“We also believe it’s really important to help high school students understand that there are tech jobs in the area and that you can have a fulfilling career here,” said John Truitt of Kalleo Technologies, who is also a member of TCWK.
How Connected Nation Can Help
Connected Nation has long seen the impact providing access, adoption, and use of broadband (high-speed internet) and its related technologies can have on communities—both rural and urban.
Connected Nation’s Digital Works program seeks to help local workforces begin developing skills for the digital economy by providing training for displaced workers in computer and digital skills. CN has worked with communities all over the country to help workers gain the knowledge and skills necessary to engage in meaningful jobs, including working from home.
At the same time, CN’s Connected Community Engagement team seeks to help rural communities engage fully in the process of developing an en
vironment that is prepared to embrace the next industrial revolution and the digitization of so many industries that have anchored rural communities for decades. Helping communities identify, develop, and embrace the opportunity for viability and prosperity through access to broadband and technology is our passion.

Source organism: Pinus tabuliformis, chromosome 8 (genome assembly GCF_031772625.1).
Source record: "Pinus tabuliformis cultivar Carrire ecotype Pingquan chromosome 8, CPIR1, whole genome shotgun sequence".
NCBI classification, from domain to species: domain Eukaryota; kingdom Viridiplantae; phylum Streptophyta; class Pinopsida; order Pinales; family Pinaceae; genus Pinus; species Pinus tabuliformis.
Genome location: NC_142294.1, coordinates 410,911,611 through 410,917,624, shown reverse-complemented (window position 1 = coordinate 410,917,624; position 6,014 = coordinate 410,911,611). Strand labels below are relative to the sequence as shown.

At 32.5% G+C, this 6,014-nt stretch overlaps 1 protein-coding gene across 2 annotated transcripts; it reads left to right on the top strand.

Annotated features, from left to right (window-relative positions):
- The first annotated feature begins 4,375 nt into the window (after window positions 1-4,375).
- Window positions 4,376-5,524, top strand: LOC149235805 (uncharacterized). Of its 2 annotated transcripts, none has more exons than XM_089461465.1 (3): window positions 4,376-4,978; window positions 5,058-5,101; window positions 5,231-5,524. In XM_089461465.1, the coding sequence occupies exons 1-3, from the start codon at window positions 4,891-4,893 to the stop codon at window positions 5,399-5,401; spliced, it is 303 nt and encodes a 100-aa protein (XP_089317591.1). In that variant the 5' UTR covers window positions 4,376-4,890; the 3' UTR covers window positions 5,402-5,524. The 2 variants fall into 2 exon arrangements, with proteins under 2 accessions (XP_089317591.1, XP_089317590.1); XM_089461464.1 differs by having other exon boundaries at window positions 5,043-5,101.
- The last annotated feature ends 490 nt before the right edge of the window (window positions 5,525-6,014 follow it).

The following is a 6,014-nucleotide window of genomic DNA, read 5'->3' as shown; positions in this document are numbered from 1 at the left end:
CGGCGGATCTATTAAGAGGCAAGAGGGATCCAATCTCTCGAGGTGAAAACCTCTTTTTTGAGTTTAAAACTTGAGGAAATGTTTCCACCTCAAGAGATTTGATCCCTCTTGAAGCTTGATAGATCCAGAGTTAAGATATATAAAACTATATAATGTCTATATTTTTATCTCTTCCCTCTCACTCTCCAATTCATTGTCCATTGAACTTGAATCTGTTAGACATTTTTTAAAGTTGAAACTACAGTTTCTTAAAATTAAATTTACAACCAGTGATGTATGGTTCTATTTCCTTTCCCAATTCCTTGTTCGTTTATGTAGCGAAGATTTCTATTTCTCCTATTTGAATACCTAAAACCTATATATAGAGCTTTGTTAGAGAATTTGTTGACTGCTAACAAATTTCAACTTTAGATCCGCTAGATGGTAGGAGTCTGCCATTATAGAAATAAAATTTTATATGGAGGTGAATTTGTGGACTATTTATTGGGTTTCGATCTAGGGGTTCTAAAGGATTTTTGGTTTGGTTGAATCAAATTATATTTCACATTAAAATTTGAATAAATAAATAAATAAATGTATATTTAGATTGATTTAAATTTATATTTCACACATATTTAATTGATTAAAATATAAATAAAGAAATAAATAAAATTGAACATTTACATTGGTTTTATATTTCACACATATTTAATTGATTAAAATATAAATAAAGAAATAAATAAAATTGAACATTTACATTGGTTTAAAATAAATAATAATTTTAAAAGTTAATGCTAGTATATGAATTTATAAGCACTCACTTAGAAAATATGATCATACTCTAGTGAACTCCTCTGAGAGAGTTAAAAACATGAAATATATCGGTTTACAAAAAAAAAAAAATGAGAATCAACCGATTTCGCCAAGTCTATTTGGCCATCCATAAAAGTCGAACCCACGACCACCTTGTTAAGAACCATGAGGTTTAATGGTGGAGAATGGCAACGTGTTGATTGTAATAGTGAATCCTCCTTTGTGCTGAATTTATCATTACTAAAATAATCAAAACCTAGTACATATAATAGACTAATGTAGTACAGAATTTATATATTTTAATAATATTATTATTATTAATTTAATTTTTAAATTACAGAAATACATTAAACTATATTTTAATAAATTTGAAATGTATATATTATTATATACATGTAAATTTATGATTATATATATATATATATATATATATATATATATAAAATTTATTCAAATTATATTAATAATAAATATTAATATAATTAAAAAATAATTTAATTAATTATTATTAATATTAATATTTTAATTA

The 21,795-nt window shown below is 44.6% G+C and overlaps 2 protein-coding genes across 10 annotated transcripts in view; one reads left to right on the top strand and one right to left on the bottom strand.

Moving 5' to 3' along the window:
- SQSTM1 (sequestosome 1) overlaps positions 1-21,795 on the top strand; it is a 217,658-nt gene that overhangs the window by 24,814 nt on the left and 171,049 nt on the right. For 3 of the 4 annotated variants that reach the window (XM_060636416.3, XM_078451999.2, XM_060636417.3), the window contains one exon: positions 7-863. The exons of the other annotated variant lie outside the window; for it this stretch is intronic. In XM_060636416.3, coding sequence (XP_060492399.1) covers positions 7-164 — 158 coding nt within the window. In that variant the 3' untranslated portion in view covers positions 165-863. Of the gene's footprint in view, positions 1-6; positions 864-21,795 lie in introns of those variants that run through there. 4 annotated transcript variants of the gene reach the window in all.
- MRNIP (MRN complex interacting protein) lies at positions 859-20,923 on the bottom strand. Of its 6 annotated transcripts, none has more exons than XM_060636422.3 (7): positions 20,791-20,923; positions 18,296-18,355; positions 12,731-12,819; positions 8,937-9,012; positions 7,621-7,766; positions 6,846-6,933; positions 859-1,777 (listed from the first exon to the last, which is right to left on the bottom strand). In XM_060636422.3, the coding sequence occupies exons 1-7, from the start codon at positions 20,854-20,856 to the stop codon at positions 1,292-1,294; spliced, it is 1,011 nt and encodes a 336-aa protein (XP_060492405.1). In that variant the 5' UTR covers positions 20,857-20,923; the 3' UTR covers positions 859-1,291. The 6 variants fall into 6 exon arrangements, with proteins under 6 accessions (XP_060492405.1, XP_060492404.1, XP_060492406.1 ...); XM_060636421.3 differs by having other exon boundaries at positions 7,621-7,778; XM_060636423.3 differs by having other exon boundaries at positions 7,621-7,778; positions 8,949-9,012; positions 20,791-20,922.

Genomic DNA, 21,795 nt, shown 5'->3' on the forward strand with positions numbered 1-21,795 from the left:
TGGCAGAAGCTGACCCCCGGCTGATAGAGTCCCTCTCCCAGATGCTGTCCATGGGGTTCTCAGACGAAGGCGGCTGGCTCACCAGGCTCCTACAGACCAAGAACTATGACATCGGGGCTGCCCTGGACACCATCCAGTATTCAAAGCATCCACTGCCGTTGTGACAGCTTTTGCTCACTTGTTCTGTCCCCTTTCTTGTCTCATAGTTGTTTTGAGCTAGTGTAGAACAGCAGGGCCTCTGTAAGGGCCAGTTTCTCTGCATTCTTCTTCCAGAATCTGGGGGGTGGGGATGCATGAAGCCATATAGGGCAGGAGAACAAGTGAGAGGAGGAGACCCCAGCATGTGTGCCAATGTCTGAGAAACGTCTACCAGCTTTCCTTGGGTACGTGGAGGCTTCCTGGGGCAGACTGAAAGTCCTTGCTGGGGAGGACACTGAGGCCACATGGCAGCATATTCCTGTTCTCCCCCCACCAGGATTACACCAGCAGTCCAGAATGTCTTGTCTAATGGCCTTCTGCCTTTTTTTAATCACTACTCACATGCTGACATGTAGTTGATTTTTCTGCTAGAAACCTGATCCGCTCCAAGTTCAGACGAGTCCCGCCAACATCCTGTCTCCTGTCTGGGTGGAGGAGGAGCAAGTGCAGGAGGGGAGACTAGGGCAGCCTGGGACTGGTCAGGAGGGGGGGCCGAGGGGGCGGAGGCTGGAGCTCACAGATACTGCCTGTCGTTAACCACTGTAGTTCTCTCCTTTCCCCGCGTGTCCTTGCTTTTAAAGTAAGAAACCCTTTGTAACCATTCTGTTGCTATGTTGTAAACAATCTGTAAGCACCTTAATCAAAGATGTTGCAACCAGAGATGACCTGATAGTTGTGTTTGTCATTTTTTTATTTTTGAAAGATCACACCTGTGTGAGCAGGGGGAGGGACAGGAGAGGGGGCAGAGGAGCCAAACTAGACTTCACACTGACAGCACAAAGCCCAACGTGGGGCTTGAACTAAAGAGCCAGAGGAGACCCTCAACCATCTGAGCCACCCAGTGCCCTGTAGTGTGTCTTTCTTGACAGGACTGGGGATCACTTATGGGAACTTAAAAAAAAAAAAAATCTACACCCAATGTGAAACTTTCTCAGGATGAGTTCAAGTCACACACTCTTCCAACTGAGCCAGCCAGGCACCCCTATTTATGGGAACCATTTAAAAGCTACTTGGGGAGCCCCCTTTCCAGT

Connected Nation and communities all over the country know that now is the time to determine the path forward for being a viable and sustainable community in the future. The answer isn’t the same for every community. Each community needs to understand the things they do well and what they want to accomplish, and then make plans and begin the process of transforming into that. Connected Nation wants to be a partner in that process.
About the Author: Wes Kerr is the director of Community Solutions for Connected Nation. Wes helps ensure the implementation of Technology Action Plans developed for communities through Connected Nation’s Connected Community Engagement Program (Connectedsm) and works closely with clients and stakeholders to provide solutions that will help them meet their technology goals.